I hope you will join me next week when I'll be talking about some of my favorite holiday traditions 


Edited by Kawika

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hey Kawika, what a great and interesting way to learn about flying. i have had some interesting experiences myself, but i doubt any compared to any of your experiences!! Thank you so much for sharing my friend, with love from Wes!! Hugs!!! 

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1 hour ago, bakersman94 said:

hey Kawika, what a great and interesting way to learn about flying. i have had some interesting experiences myself, but i doubt any compared to any of your experiences!! Thank you so much for sharing my friend, with love from Wes!! Hugs!!! 

Thanks for reading Wes... I would love to hear about your experiences if you want to share some of them. Me ke aloha!

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7 hours ago, Kawika said:

Thanks for reading Wes... I would love to hear about your experiences if you want to share some of them. Me ke aloha!

i`ll start writing them out when time permits. and share them with you!! with love from Wes!! Hugs!!! 

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Posted (edited)

Wonderful✈️article!  I entered University of North Dakota in the fall 1997 as an Aviation major, and I have loved the cultural significance of it and how it contributes to living a good and varied lifestyle.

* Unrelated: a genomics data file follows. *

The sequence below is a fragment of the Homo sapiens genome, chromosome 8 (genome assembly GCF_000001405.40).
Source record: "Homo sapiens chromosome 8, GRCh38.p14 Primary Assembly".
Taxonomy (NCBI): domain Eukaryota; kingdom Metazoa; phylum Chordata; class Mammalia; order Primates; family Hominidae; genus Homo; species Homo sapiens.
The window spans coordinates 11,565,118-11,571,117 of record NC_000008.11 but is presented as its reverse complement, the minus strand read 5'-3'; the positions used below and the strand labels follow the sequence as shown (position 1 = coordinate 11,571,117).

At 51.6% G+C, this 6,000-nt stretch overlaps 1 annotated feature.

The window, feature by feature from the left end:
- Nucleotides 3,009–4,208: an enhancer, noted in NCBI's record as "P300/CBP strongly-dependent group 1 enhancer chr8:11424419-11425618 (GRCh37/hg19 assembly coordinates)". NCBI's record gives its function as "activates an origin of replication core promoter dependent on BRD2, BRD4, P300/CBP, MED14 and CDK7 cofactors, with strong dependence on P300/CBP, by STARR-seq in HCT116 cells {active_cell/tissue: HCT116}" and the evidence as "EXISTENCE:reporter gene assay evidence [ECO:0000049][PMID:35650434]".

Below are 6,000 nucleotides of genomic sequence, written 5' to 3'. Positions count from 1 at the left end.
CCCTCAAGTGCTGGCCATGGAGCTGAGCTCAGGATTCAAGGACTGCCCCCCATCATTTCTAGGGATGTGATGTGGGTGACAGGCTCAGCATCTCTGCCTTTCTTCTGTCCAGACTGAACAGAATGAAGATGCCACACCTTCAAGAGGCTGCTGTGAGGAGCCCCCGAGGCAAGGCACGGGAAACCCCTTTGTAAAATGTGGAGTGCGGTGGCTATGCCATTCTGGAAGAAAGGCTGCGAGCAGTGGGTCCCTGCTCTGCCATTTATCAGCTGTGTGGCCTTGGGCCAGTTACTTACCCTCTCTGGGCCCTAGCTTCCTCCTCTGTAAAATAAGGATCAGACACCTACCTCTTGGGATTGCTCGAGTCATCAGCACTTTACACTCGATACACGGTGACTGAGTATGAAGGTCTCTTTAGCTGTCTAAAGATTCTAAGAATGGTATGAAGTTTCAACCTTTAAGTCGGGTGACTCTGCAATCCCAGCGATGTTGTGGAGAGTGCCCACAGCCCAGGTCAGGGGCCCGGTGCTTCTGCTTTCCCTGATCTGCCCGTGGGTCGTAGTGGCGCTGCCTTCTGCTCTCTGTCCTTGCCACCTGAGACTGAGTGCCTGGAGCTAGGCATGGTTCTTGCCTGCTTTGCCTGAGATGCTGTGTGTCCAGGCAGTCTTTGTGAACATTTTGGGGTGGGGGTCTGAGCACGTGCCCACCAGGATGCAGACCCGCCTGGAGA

The Department of Aviation was top flight at UND. 🛫🌎👩‍✈️

🥂Here’s to the skies!💨

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Edited by Kennibrew
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Posted (edited)

This clip reminded me of my first International flight from JFK to Tegel/Berlin in the summer of 1997 on KLM Royal Dutch Airlines, my favorite airlines for a long time thereafter.  But, when school started at UND that year, I learned from my South African friend, who spoke Afrikaans of their Dutch Heritage, hence the KLM connection (HOLLAND). 


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Edited by Kennibrew
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Thanks for a fascinating article.  I’m a long time Qantas Flyer and can remember the early days of the 747 when the upper deck was a lounge.  Only got there once but loved it.  Flying has been going slowly downhill ever since.

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23 hours ago, Astroboy55 said:

Thanks for a fascinating article.  I’m a long time Qantas Flyer and can remember the early days of the 747 when the upper deck was a lounge.  Only got there once but loved it.  Flying has been going slowly downhill ever since.

Thanks for reading... Qantas is my favorite air carrier after Pan Am... a few of the Pan Am crew from Honolulu were hired by Qantas to work the routes... I decided to go back to school... never regretted the decision.